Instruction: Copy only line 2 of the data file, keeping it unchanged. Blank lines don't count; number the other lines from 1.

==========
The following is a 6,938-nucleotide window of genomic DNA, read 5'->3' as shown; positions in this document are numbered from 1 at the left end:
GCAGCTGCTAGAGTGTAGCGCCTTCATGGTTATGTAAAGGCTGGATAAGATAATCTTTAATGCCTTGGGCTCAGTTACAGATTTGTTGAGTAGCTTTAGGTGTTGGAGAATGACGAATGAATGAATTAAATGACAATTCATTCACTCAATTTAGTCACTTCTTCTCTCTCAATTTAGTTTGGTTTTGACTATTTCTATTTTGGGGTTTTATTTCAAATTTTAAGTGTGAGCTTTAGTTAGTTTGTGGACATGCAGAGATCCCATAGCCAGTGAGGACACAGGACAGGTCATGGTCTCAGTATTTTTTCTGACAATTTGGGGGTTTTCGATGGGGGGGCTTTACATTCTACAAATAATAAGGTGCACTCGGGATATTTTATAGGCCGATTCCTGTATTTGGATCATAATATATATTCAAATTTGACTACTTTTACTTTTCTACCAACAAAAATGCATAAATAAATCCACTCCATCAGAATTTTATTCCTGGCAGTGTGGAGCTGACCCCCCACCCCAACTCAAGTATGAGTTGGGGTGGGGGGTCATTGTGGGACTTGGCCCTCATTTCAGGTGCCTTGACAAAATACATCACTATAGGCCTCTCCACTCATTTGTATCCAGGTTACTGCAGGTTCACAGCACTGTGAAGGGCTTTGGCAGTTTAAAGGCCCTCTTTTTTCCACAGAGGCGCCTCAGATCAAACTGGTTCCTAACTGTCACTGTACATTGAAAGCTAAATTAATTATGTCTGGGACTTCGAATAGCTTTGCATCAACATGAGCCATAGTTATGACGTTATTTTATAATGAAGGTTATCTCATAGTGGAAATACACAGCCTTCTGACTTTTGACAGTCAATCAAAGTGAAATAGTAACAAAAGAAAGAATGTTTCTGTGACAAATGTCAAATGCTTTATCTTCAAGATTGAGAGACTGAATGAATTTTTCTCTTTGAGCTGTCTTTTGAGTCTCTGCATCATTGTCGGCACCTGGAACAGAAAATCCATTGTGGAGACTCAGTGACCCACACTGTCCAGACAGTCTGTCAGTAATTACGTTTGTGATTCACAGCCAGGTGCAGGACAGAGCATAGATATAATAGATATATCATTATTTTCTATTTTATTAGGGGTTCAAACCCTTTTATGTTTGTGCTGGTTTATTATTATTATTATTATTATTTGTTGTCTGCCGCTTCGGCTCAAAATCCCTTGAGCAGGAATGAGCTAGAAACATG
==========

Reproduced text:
GCAGCTGCTAGAGTGTAGCGCCTTCATGGTTATGTAAAGGCTGGATAAGATAATCTTTAATGCCTTGGGCTCAGTTACAGATTTGTTGAGTAGCTTTAGGTGTTGGAGAATGACGAATGAATGAATTAAATGACAATTCATTCACTCAATTTAGTCACTTCTTCTCTCTCAATTTAGTTTGGTTTTGACTATTTCTATTTTGGGGTTTTATTTCAAATTTTAAGTGTGAGCTTTAGTTAGTTTGTGGACATGCAGAGATCCCATAGCCAGTGAGGACACAGGACAGGTCATGGTCTCAGTATTTTTTCTGACAATTTGGGGGTTTTCGATGGGGGGGCTTTACATTCTACAAATAATAAGGTGCACTCGGGATATTTTATAGGCCGATTCCTGTATTTGGATCATAATATATATTCAAATTTGACTACTTTTACTTTTCTACCAACAAAAATGCATAAATAAATCCACTCCATCAGAATTTTATTCCTGGCAGTGTGGAGCTGACCCCCCACCCCAACTCAAGTATGAGTTGGGGTGGGGGGTCATTGTGGGACTTGGCCCTCATTTCAGGTGCCTTGACAAAATACATCACTATAGGCCTCTCCACTCATTTGTATCCAGGTTACTGCAGGTTCACAGCACTGTGAAGGGCTTTGGCAGTTTAAAGGCCCTCTTTTTTCCACAGAGGCGCCTCAGATCAAACTGGTTCCTAACTGTCACTGTACATTGAAAGCTAAATTAATTATGTCTGGGACTTCGAATAGCTTTGCATCAACATGAGCCATAGTTATGACGTTATTTTATAATGAAGGTTATCTCATAGTGGAAATACACAGCCTTCTGACTTTTGACAGTCAATCAAAGTGAAATAGTAACAAAAGAAAGAATGTTTCTGTGACAAATGTCAAATGCTTTATCTTCAAGATTGAGAGACTGAATGAATTTTTCTCTTTGAGCTGTCTTTTGAGTCTCTGCATCATTGTCGGCACCTGGAACAGAAAATCCATTGTGGAGACTCAGTGACCCACACTGTCCAGACAGTCTGTCAGTAATTACGTTTGTGATTCACAGCCAGGTGCAGGACAGAGCATAGATATAATAGATATATCATTATTTTCTATTTTATTAGGGGTTCAAACCCTTTTATGTTTGTGCTGGTTTATTATTATTATTATTATTATTTGTTGTCTGCCGCTTCGGCTCAAAATCCCTTGAGCAGGAATGAGCTAGAAACATG